ISLAMABAD - Pakistani officials told CBS News on Thursday that the Taliban in Afghanistan has chosen a new leader to replace Mullah Mohammed Omar, the group's long-time figurehead whose death was confirmed a day earlier by the Afghan government and subsequently confirmed by the Taliban itself on Thursday.
Two senior Pakistani officials confirmed to CBS News that the Taliban's ruling "Shura Council" had elected Mullah Akhtar Mansor to head the group.
"Mullah Akhtar Mansor, who has served as Mullah Omar's deputy, is now the new leader of Afghanistan's Taliban" a senior Pakistani intelligence official told CBS News. The second official who confirmed Mansor's appointment was from Pakistan's Interior Ministry.
A tribal leader from Pakistan's Baluchistan province, who maintains close ties to a number of Taliban commanders, also confirmed Mansor's appointment. All three sources spoke to CBS News on the condition of anonymity.
Word of Omar's replacement came as Pakistan announced the postponement of the second round of talks between representatives of the Taliban and the Afghan government, which had been slated to take place in Pakistan on Friday.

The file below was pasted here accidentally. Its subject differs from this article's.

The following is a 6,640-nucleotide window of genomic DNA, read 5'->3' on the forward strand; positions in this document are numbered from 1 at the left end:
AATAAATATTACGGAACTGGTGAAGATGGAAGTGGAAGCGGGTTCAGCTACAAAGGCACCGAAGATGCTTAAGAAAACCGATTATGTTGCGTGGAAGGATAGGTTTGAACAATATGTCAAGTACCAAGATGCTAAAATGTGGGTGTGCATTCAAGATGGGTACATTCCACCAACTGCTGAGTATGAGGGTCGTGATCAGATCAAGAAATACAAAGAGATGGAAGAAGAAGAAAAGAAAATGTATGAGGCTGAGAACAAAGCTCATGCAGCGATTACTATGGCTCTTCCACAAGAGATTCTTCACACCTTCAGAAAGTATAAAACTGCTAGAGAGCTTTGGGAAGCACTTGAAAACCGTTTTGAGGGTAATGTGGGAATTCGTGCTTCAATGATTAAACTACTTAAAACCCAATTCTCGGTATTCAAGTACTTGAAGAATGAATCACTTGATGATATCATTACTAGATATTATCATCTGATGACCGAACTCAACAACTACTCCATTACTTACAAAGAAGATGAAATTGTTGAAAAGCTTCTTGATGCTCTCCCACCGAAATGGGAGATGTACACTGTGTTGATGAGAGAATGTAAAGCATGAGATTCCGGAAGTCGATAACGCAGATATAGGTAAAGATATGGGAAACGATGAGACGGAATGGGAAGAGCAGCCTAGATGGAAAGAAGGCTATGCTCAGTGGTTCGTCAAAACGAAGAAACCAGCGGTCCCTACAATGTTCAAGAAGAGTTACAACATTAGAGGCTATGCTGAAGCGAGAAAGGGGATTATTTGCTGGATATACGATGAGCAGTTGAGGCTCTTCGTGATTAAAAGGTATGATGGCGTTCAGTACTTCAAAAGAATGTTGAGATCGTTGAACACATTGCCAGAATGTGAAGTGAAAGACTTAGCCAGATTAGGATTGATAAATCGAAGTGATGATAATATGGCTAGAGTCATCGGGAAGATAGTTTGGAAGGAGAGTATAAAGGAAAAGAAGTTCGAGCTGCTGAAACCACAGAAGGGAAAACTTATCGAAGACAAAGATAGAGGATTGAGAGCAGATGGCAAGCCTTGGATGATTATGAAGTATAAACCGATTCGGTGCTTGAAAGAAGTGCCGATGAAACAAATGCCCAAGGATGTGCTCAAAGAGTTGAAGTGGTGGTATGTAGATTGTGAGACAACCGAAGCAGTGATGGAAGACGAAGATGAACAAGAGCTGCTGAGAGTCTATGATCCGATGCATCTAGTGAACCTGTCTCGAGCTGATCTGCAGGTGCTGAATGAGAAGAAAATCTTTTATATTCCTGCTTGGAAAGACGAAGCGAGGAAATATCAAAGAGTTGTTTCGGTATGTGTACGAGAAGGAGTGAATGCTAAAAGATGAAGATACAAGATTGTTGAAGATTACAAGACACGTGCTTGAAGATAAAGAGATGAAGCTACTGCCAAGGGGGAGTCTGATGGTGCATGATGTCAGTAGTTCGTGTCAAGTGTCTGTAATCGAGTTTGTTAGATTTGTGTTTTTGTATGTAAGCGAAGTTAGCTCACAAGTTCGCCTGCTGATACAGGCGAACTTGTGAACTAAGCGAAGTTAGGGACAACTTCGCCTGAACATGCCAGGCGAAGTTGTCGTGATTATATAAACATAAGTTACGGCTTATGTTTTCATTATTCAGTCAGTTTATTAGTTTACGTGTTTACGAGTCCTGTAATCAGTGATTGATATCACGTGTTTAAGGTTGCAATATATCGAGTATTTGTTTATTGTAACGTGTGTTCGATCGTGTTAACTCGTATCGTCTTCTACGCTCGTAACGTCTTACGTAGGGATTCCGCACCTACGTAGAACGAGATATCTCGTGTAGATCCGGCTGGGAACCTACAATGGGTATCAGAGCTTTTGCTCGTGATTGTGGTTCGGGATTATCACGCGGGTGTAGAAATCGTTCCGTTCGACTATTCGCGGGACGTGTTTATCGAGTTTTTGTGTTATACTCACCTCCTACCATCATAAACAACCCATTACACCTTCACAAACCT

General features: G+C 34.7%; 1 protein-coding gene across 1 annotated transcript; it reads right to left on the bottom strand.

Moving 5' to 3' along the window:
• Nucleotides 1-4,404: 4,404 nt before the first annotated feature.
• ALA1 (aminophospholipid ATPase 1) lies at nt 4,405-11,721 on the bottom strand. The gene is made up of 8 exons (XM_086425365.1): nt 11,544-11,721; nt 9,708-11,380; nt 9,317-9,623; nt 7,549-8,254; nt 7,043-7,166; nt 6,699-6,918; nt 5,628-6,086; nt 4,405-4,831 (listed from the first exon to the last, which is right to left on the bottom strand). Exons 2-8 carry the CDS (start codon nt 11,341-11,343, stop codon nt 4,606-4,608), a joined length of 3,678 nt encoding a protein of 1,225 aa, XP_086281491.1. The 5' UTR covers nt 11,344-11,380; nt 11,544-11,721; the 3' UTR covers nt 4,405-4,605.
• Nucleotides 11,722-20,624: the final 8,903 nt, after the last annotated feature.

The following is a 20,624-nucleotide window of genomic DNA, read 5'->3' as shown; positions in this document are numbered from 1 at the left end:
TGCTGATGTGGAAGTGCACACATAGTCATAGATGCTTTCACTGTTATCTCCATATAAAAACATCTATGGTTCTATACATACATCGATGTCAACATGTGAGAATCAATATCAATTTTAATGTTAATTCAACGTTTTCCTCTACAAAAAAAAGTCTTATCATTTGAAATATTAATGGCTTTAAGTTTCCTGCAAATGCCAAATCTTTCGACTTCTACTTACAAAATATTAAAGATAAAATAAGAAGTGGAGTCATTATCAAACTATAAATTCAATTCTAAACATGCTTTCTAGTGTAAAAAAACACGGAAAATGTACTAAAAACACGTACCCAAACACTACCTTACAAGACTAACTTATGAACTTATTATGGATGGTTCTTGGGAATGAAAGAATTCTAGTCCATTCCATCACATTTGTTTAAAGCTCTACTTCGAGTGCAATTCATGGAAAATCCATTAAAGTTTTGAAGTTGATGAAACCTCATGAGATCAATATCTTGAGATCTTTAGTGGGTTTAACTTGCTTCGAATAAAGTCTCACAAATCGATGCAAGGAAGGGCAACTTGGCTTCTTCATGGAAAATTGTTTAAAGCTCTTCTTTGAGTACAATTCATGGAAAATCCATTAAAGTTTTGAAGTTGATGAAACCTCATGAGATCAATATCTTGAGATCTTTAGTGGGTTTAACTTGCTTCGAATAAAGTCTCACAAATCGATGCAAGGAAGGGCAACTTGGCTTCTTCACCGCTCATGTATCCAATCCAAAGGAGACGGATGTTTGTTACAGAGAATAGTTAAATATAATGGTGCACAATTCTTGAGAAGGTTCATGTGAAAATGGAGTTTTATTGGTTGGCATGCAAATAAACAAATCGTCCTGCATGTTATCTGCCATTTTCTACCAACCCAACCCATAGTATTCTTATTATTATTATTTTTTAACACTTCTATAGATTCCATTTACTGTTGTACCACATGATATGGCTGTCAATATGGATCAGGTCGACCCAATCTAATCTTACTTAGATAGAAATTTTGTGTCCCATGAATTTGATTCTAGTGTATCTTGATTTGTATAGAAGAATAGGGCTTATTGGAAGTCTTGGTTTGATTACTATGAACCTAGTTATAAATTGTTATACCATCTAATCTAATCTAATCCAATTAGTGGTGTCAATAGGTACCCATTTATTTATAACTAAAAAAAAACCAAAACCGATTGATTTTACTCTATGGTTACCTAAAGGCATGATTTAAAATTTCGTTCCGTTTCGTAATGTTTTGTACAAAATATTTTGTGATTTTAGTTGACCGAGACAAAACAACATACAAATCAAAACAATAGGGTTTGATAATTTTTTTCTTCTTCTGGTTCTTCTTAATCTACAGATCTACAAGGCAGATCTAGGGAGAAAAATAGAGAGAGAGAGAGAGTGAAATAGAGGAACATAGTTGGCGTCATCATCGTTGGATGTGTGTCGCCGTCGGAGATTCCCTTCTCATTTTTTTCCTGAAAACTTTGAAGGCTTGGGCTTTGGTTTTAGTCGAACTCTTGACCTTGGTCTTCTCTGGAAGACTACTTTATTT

A statement from Pakistan's Foreign Ministry said the talks were being postponed at the Taliban's request. Without setting a new date, the statement said the delay was due to "uncertainty" caused by the announcement of Mullah Omar's death.
Western diplomats said the delay could be an indication of internal challenges to Mansor's leadership role, and the Taliban inner circle's desire to give the new leader time to cement his position.
Omar had not been sighted for almost a decade, but news of his death prompted rumors of an internal power struggle. As CBS News reported Wednesday, Omar's eldest son had also been considered a possible successor, and some members of the Shura reportedly favored him over Mansor.
The Pakistani intelligence official who spoke to CBS News said Mansor had a reputation as a ruthless commander on the battlefield, but that he was expected to be more flexible in pursuing negotiations than his predecessor.
"Mullah Omar was a very rigid man who would not see reason" said the official, citing Omar's refusal in 2001 to hand Osama bin Laden over to the United States after the Sept. 11 terror attacks in Washington and New York. "Mullah Omar's decision then was seen by many people as suicidal. I don't believe Mullah Mansor would make such a choice."